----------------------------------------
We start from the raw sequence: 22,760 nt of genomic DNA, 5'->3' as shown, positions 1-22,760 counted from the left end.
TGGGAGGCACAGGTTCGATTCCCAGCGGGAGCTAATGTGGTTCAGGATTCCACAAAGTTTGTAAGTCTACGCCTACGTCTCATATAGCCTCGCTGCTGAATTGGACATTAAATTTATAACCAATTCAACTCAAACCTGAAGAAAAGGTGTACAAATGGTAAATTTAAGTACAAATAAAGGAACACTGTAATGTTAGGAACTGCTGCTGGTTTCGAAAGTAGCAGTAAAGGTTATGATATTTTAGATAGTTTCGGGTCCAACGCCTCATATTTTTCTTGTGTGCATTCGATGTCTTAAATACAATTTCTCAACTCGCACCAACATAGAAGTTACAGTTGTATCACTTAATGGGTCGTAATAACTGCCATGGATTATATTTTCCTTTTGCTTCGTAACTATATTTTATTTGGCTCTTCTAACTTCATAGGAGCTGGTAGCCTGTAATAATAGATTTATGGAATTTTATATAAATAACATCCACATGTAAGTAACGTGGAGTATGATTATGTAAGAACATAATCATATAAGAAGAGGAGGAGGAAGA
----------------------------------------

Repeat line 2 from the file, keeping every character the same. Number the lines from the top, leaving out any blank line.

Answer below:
TGGGAGGCACAGGTTCGATTCCCAGCGGGAGCTAATGTGGTTCAGGATTCCACAAAGTTTGTAAGTCTACGCCTACGTCTCATATAGCCTCGCTGCTGAATTGGACATTAAATTTATAACCAATTCAACTCAAACCTGAAGAAAAGGTGTACAAATGGTAAATTTAAGTACAAATAAAGGAACACTGTAATGTTAGGAACTGCTGCTGGTTTCGAAAGTAGCAGTAAAGGTTATGATATTTTAGATAGTTTCGGGTCCAACGCCTCATATTTTTCTTGTGTGCATTCGATGTCTTAAATACAATTTCTCAACTCGCACCAACATAGAAGTTACAGTTGTATCACTTAATGGGTCGTAATAACTGCCATGGATTATATTTTCCTTTTGCTTCGTAACTATATTTTATTTGGCTCTTCTAACTTCATAGGAGCTGGTAGCCTGTAATAATAGATTTATGGAATTTTATATAAATAACATCCACATGTAAGTAACGTGGAGTATGATTATGTAAGAACATAATCATATAAGAAGAGGAGGAGGAAGA